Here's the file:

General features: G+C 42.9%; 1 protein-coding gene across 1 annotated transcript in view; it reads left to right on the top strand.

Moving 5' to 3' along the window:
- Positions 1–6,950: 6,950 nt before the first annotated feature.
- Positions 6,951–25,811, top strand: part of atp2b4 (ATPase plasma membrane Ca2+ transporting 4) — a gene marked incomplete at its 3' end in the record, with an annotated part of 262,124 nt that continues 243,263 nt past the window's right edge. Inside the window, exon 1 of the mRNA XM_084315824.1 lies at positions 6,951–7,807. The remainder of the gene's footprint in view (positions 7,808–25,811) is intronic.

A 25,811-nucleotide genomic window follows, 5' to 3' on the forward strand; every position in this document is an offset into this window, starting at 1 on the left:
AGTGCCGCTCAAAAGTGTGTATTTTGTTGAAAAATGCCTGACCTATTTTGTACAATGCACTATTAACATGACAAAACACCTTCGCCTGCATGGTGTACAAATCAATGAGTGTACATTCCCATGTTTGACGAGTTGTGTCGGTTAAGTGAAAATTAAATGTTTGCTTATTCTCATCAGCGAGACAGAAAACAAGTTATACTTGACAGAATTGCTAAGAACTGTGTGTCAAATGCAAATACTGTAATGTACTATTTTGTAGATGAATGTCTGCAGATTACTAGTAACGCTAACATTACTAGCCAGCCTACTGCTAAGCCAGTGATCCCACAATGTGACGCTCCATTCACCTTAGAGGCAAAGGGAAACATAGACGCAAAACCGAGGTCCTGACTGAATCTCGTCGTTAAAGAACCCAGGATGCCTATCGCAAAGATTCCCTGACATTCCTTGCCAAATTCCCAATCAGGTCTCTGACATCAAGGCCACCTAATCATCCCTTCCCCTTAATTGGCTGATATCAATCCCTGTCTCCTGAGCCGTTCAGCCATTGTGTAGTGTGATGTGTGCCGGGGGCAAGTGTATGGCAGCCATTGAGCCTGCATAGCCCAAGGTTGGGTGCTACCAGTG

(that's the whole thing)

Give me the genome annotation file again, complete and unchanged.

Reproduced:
General features: G+C 42.9%; 1 protein-coding gene across 1 annotated transcript in view; it reads left to right on the top strand.

Moving 5' to 3' along the window:
- Positions 1–6,950: 6,950 nt before the first annotated feature.
- Positions 6,951–25,811, top strand: part of atp2b4 (ATPase plasma membrane Ca2+ transporting 4) — a gene marked incomplete at its 3' end in the record, with an annotated part of 262,124 nt that continues 243,263 nt past the window's right edge. Inside the window, exon 1 of the mRNA XM_084315824.1 lies at positions 6,951–7,807. The remainder of the gene's footprint in view (positions 7,808–25,811) is intronic.

A 25,811-nucleotide genomic window follows, 5' to 3' on the forward strand; every position in this document is an offset into this window, starting at 1 on the left:
AGTGCCGCTCAAAAGTGTGTATTTTGTTGAAAAATGCCTGACCTATTTTGTACAATGCACTATTAACATGACAAAACACCTTCGCCTGCATGGTGTACAAATCAATGAGTGTACATTCCCATGTTTGACGAGTTGTGTCGGTTAAGTGAAAATTAAATGTTTGCTTATTCTCATCAGCGAGACAGAAAACAAGTTATACTTGACAGAATTGCTAAGAACTGTGTGTCAAATGCAAATACTGTAATGTACTATTTTGTAGATGAATGTCTGCAGATTACTAGTAACGCTAACATTACTAGCCAGCCTACTGCTAAGCCAGTGATCCCACAATGTGACGCTCCATTCACCTTAGAGGCAAAGGGAAACATAGACGCAAAACCGAGGTCCTGACTGAATCTCGTCGTTAAAGAACCCAGGATGCCTATCGCAAAGATTCCCTGACATTCCTTGCCAAATTCCCAATCAGGTCTCTGACATCAAGGCCACCTAATCATCCCTTCCCCTTAATTGGCTGATATCAATCCCTGTCTCCTGAGCCGTTCAGCCATTGTGTAGTGTGATGTGTGCCGGGGGCAAGTGTATGGCAGCCATTGAGCCTGCATAGCCCAAGGTTGGGTGCTACCAGTG